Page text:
Growing BC’s organic industry

A proposed change will require all products marketed as organic in B.C. to be certified in a provincial or national certification program.

A proposed change will require all products marketed as organic in B.C. to be certified under either a provincial or national certification program.

A local farmer and head of several provincial organizations applauds efforts to make the meaning of the word organic clear to consumers.

A proposed change will require all products marketed as organic in B.C. to be certified under either a provincial or national certification program. Operators producing and selling their organic products strictly within B.C. will require provincial certification. B.C. companies with customers in other provinces or countries will require certification by a federally accredited body, just as they do today.

For me I think it’s a great positive move and the organic industry has been working with the provincial government to have this happen for quite awhile,” Kevin Klippenstein, owner of Klippers Organics in Cawston, said during a telephone interview Monday.

The new provincial certification program follows the same standards as the national program, but with streamlined record keeping and documentation practices.

Provincial certification offers growers access to the local organic market with less paperwork, while still ensuring B.C. consumers have certainty when purchasing organic foods.

Klippenstein, who is the chair of the Organic Farming Institute of BC, grows a variety of fruits and vegetables at his 40-acre farm in Cawston. Most of the produce is sold at farmers’ markets and to restaurants.

He spends a great deal of time educating customers about what makes his produce organic opposed to other BC growers who make the same claim but don’t have the certification.

Certified organics, not certified organics. It makes it very difficult for anyone to differentiate what’s organic,” he said. “Basically to be certified you go through a process of inspections by a third party to ensure what you’re doing is organic. But the guy next door at this point doesn’t have to do anything, he can just tell you his product is organic because he doesn’t use sprays on the plant. But what he is doing is using sprays around the base of the plant or something else.”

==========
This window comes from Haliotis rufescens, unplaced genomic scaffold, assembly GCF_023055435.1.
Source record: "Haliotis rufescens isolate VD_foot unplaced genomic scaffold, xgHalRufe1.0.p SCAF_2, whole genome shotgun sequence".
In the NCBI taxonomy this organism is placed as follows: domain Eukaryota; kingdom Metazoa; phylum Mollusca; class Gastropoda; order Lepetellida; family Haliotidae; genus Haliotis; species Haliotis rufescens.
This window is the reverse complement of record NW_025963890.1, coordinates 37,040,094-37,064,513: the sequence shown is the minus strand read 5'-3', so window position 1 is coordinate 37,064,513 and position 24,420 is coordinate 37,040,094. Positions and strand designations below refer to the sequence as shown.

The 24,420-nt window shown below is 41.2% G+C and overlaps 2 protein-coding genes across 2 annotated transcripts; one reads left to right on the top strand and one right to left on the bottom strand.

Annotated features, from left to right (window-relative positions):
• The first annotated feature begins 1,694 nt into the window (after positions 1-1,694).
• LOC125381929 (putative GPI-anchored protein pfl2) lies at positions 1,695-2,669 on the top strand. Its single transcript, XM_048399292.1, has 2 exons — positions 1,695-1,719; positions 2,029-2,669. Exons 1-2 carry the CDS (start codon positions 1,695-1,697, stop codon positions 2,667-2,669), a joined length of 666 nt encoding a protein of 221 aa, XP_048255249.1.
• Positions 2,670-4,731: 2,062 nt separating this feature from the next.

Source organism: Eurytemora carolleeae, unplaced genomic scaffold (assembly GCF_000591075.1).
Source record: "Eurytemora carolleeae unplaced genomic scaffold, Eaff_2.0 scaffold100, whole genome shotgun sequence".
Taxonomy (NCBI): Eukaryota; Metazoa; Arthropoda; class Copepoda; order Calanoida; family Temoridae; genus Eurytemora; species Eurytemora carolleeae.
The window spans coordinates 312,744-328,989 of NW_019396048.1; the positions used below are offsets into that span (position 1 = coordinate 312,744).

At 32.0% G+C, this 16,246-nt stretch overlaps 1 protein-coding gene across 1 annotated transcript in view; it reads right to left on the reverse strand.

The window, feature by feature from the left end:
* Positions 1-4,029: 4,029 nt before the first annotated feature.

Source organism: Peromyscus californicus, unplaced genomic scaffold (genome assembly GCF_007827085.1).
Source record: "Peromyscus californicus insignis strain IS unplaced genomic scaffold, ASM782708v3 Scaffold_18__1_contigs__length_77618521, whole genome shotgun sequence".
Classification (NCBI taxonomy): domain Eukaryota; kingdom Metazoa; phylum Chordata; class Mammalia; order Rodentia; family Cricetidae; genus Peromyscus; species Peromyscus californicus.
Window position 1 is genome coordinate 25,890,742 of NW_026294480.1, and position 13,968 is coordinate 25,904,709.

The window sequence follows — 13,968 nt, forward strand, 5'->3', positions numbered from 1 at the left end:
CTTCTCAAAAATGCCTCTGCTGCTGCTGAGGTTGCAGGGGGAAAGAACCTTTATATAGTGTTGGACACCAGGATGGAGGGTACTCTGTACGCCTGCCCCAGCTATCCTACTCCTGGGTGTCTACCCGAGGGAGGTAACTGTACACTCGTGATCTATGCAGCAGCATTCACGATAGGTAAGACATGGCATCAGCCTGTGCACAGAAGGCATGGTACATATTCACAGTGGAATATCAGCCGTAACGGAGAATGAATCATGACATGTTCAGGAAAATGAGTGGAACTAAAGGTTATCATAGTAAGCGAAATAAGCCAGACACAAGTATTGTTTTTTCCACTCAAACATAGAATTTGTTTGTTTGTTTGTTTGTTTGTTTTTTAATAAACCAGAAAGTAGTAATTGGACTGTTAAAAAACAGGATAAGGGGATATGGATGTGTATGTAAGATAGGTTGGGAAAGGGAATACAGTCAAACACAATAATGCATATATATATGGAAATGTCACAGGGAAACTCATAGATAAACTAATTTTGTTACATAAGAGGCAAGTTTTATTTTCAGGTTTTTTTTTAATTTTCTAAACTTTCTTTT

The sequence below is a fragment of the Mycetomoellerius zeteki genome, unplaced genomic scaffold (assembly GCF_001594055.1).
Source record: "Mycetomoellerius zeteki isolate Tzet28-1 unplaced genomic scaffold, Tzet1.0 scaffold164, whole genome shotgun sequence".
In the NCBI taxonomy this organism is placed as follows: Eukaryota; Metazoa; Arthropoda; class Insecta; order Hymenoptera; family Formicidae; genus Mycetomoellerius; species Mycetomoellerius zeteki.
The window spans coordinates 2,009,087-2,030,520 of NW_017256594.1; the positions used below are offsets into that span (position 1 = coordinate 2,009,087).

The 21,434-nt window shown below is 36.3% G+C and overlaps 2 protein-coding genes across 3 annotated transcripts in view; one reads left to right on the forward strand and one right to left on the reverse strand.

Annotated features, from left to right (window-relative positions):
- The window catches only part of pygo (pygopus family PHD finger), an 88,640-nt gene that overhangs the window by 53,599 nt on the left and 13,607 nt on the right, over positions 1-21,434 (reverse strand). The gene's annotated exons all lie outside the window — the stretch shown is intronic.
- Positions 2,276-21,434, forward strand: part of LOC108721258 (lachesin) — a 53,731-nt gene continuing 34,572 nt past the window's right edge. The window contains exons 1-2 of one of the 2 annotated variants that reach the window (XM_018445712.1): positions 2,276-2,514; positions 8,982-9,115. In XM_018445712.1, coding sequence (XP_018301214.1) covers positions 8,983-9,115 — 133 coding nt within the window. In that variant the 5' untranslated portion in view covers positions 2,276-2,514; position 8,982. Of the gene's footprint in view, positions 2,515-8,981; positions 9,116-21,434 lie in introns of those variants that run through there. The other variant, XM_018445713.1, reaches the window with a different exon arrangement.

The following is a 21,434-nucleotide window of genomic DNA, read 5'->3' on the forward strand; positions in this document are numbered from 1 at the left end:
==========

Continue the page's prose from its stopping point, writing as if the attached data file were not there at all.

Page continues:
Klippenstein explained that even some organic farmers use sprays of some kind but that they cannot be synthetic and must be natural based.

We don’t use any sprays at our farm,” he said. “We use different methods, crop rotation, companion planting. It’s all about building your soil and creating an ecosystem.”

Although guidelines for the organic certification have not been fully decided a good framework is starting to develop, Klippenstein said, and he’s eager to hear more in the coming months.

I think it’s going to be great for the consumer. It’s not going to make the organic farmer any more money necessarily but it’s going to ensure the consumer is getting what they think they are buying,” he said.

If new guidelines are passed, following the development of an effective and efficient administration and enforcement system and a suitable period of transition, producers and processors that are not certified under either the provincial or federal certification program would not be able to use the term organic to describe or market their products.